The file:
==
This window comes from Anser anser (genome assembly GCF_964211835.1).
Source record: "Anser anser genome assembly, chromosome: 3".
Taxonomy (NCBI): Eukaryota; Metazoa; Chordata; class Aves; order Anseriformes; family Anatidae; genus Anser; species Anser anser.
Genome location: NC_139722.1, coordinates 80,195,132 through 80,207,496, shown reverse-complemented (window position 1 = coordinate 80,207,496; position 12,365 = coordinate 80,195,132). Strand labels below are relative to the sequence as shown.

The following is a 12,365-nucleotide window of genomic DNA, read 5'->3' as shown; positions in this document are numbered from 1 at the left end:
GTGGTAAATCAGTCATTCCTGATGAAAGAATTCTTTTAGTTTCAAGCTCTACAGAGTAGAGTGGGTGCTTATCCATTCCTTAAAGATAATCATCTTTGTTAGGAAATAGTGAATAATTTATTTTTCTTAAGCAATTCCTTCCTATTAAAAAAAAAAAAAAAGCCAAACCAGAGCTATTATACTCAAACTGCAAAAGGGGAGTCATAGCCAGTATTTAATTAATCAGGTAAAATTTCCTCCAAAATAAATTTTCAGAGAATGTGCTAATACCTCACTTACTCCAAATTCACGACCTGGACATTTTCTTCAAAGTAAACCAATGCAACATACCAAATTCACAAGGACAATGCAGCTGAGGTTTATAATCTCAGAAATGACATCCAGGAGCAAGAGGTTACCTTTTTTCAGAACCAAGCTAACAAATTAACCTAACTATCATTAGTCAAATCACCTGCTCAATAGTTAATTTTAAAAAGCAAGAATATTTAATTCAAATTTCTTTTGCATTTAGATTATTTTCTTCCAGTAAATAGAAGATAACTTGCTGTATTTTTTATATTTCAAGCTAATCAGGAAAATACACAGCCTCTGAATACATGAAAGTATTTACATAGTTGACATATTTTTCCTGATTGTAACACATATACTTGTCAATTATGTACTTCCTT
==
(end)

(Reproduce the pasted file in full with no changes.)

This window comes from Anser anser (genome assembly GCF_964211835.1).
Source record: "Anser anser genome assembly, chromosome: 3".
Taxonomy (NCBI): Eukaryota; Metazoa; Chordata; class Aves; order Anseriformes; family Anatidae; genus Anser; species Anser anser.
Genome location: NC_139722.1, coordinates 80,195,132 through 80,207,496, shown reverse-complemented (window position 1 = coordinate 80,207,496; position 12,365 = coordinate 80,195,132). Strand labels below are relative to the sequence as shown.

The following is a 12,365-nucleotide window of genomic DNA, read 5'->3' as shown; positions in this document are numbered from 1 at the left end:
GTGGTAAATCAGTCATTCCTGATGAAAGAATTCTTTTAGTTTCAAGCTCTACAGAGTAGAGTGGGTGCTTATCCATTCCTTAAAGATAATCATCTTTGTTAGGAAATAGTGAATAATTTATTTTTCTTAAGCAATTCCTTCCTATTAAAAAAAAAAAAAAAGCCAAACCAGAGCTATTATACTCAAACTGCAAAAGGGGAGTCATAGCCAGTATTTAATTAATCAGGTAAAATTTCCTCCAAAATAAATTTTCAGAGAATGTGCTAATACCTCACTTACTCCAAATTCACGACCTGGACATTTTCTTCAAAGTAAACCAATGCAACATACCAAATTCACAAGGACAATGCAGCTGAGGTTTATAATCTCAGAAATGACATCCAGGAGCAAGAGGTTACCTTTTTTCAGAACCAAGCTAACAAATTAACCTAACTATCATTAGTCAAATCACCTGCTCAATAGTTAATTTTAAAAAGCAAGAATATTTAATTCAAATTTCTTTTGCATTTAGATTATTTTCTTCCAGTAAATAGAAGATAACTTGCTGTATTTTTTATATTTCAAGCTAATCAGGAAAATACACAGCCTCTGAATACATGAAAGTATTTACATAGTTGACATATTTTTCCTGATTGTAACACATATACTTGTCAATTATGTACTTCCTT